GPUs were originally designed to attack very data-intensive graphic processing problems, used for rendering very complex images and for graphics in games and multimedia, and hence their name (GPU). What makes GPUs so powerful is the massive number of core processors in each device, compared to standard multi-core CPUs that have just a few or a handful of internal cores. GPU cores are typically slower processors than standard CPU cores but are able to process many threads at once and can accelerate software to over 100 times faster than standard CPUs.
The challenge with GPUs and parallel processing is that in order to take full advantage of the GPU processing power it’s necessary to write software that can effectively manage and control work in parallel across all of the cores. It’s a tough problem but there has been progress in developing software to effectively control the GPU cores.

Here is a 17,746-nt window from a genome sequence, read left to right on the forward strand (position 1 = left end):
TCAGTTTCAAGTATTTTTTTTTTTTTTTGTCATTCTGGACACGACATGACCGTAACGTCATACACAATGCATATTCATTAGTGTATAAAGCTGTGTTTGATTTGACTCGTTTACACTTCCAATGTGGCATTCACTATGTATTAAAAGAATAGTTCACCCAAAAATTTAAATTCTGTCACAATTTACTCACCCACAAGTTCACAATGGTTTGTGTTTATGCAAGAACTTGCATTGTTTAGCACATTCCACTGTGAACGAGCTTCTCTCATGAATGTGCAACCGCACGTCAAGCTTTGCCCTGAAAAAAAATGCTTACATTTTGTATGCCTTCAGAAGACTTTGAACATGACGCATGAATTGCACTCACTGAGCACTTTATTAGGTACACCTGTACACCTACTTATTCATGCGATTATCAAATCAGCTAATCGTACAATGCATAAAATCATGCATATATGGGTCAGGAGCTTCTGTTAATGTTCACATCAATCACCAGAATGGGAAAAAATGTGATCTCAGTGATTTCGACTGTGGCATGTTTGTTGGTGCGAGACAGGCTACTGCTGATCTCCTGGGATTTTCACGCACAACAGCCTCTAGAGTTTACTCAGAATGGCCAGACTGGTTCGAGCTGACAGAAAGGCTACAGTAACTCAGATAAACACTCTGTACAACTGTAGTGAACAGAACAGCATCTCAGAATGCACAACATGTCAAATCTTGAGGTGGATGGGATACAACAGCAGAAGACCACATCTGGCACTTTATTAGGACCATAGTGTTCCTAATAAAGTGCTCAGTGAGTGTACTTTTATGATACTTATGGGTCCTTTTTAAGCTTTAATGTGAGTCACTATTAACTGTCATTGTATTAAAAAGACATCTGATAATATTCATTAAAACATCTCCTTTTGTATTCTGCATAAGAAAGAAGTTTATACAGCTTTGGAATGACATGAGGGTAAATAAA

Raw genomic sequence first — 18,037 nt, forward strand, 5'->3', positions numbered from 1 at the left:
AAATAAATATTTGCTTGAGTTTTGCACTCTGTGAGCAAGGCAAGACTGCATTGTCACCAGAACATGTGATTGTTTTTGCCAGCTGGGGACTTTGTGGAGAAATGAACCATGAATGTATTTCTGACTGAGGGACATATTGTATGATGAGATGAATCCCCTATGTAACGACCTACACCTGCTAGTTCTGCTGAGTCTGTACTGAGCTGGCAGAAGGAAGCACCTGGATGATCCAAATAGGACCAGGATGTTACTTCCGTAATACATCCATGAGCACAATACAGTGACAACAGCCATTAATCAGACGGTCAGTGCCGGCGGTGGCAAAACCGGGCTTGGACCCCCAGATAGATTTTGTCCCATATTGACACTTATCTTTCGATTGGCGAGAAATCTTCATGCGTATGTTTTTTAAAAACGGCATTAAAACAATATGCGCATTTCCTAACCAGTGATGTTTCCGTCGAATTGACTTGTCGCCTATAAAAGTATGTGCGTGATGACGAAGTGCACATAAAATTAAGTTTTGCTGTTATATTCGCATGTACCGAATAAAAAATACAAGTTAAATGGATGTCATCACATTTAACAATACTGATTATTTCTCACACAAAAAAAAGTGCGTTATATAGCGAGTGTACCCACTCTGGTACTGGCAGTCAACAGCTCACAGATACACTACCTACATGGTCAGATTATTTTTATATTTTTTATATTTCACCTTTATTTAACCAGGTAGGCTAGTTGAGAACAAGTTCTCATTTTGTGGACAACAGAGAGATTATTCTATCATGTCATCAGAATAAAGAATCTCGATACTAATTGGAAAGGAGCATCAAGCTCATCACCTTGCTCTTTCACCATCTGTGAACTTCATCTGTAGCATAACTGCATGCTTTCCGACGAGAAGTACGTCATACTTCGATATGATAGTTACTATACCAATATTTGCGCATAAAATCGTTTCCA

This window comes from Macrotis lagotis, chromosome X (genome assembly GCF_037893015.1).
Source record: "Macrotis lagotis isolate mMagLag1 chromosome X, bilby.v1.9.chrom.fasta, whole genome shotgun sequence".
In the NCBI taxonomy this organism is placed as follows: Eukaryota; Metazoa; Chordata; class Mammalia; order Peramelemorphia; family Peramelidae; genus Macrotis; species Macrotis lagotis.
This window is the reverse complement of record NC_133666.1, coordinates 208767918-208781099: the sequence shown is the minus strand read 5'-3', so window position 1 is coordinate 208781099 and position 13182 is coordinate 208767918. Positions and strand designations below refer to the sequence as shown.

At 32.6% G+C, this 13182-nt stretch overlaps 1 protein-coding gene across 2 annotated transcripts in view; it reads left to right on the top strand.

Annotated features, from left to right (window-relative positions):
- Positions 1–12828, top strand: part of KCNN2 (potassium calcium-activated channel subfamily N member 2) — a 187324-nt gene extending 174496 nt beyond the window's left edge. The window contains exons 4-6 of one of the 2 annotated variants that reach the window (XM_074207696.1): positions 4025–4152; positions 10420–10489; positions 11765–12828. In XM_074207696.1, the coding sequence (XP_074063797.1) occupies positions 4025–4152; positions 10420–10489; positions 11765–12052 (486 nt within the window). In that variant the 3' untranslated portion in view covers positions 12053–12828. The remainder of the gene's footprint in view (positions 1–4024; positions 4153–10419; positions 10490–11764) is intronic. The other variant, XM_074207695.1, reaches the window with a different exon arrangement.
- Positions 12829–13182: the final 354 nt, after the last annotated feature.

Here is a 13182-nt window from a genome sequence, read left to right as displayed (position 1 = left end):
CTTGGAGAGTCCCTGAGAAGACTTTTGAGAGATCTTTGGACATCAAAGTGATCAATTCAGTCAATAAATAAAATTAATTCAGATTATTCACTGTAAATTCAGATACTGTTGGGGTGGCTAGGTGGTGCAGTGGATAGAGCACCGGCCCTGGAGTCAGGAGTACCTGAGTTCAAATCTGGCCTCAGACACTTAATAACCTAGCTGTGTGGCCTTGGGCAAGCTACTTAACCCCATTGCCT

GPUs are now mass produced, relatively inexpensive and increasingly being used for applications like scientific fields, signal processing, medical imaging, virus pattern matching, neural computing deep learning, life sciences, big data and fluid dynamics.
One recent example application of GPUs is in the area of bioinformatics. Dr. , CEO of Insilico, said that “when you’re using deep learning in bioinformatics your only option today is GPU computing. Deep neural networks are evolving and revolutionizing many aspects of our daily lives – in pictures in videos in voice. GPU computing is becoming much more available and more databases, with millions of samples, also are becoming available. So success in deep learning is primarily centered around two factors: being able to utilize the full power of GPU computing, and access to huge databases.”
Keywords: Bioinformatics; GPU Computing; Deep learning.